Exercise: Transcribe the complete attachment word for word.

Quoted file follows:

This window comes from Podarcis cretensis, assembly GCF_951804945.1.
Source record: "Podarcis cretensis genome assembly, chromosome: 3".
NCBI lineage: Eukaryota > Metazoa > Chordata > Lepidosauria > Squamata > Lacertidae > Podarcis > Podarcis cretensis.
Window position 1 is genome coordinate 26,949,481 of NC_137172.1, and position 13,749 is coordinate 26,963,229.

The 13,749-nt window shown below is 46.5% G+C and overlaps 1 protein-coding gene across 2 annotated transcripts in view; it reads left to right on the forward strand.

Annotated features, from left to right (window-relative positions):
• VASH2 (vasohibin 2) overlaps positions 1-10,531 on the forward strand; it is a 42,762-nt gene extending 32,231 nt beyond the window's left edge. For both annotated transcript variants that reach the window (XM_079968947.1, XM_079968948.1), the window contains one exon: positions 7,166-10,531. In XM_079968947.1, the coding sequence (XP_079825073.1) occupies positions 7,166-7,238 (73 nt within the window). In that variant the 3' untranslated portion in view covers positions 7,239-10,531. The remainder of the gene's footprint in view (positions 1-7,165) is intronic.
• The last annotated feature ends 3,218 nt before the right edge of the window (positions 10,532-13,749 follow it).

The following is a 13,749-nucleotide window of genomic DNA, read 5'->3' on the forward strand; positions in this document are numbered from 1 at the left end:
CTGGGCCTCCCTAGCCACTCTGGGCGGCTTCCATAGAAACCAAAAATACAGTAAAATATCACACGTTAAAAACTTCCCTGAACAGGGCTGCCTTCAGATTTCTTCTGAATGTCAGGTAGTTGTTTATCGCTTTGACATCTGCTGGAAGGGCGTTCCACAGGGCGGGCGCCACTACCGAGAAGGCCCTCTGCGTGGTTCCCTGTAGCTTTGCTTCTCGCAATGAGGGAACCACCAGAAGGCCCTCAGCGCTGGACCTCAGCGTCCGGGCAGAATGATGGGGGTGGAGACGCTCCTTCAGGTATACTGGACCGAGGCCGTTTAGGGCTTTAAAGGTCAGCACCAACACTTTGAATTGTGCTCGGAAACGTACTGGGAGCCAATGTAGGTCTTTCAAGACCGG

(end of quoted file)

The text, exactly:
This window comes from Podarcis cretensis, assembly GCF_951804945.1.
Source record: "Podarcis cretensis genome assembly, chromosome: 3".
NCBI lineage: Eukaryota > Metazoa > Chordata > Lepidosauria > Squamata > Lacertidae > Podarcis > Podarcis cretensis.
Window position 1 is genome coordinate 26,949,481 of NC_137172.1, and position 13,749 is coordinate 26,963,229.

The 13,749-nt window shown below is 46.5% G+C and overlaps 1 protein-coding gene across 2 annotated transcripts in view; it reads left to right on the forward strand.

Annotated features, from left to right (window-relative positions):
• VASH2 (vasohibin 2) overlaps positions 1-10,531 on the forward strand; it is a 42,762-nt gene extending 32,231 nt beyond the window's left edge. For both annotated transcript variants that reach the window (XM_079968947.1, XM_079968948.1), the window contains one exon: positions 7,166-10,531. In XM_079968947.1, the coding sequence (XP_079825073.1) occupies positions 7,166-7,238 (73 nt within the window). In that variant the 3' untranslated portion in view covers positions 7,239-10,531. The remainder of the gene's footprint in view (positions 1-7,165) is intronic.
• The last annotated feature ends 3,218 nt before the right edge of the window (positions 10,532-13,749 follow it).

The following is a 13,749-nucleotide window of genomic DNA, read 5'->3' on the forward strand; positions in this document are numbered from 1 at the left end:
CTGGGCCTCCCTAGCCACTCTGGGCGGCTTCCATAGAAACCAAAAATACAGTAAAATATCACACGTTAAAAACTTCCCTGAACAGGGCTGCCTTCAGATTTCTTCTGAATGTCAGGTAGTTGTTTATCGCTTTGACATCTGCTGGAAGGGCGTTCCACAGGGCGGGCGCCACTACCGAGAAGGCCCTCTGCGTGGTTCCCTGTAGCTTTGCTTCTCGCAATGAGGGAACCACCAGAAGGCCCTCAGCGCTGGACCTCAGCGTCCGGGCAGAATGATGGGGGTGGAGACGCTCCTTCAGGTATACTGGACCGAGGCCGTTTAGGGCTTTAAAGGTCAGCACCAACACTTTGAATTGTGCTCGGAAACGTACTGGGAGCCAATGTAGGTCTTTCAAGACCGG